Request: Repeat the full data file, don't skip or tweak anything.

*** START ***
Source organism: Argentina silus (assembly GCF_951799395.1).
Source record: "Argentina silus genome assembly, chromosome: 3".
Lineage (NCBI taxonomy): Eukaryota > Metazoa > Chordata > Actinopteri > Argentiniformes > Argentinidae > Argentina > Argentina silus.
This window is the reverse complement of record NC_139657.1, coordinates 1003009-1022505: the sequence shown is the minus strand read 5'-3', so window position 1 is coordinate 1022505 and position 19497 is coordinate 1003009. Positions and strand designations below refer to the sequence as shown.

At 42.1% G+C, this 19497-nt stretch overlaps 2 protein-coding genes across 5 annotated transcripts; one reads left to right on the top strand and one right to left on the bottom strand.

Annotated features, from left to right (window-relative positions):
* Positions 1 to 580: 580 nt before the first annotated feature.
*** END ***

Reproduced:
Source organism: Argentina silus (assembly GCF_951799395.1).
Source record: "Argentina silus genome assembly, chromosome: 3".
Lineage (NCBI taxonomy): Eukaryota > Metazoa > Chordata > Actinopteri > Argentiniformes > Argentinidae > Argentina > Argentina silus.
This window is the reverse complement of record NC_139657.1, coordinates 1003009-1022505: the sequence shown is the minus strand read 5'-3', so window position 1 is coordinate 1022505 and position 19497 is coordinate 1003009. Positions and strand designations below refer to the sequence as shown.

At 42.1% G+C, this 19497-nt stretch overlaps 2 protein-coding genes across 5 annotated transcripts; one reads left to right on the top strand and one right to left on the bottom strand.

Annotated features, from left to right (window-relative positions):
* Positions 1 to 580: 580 nt before the first annotated feature.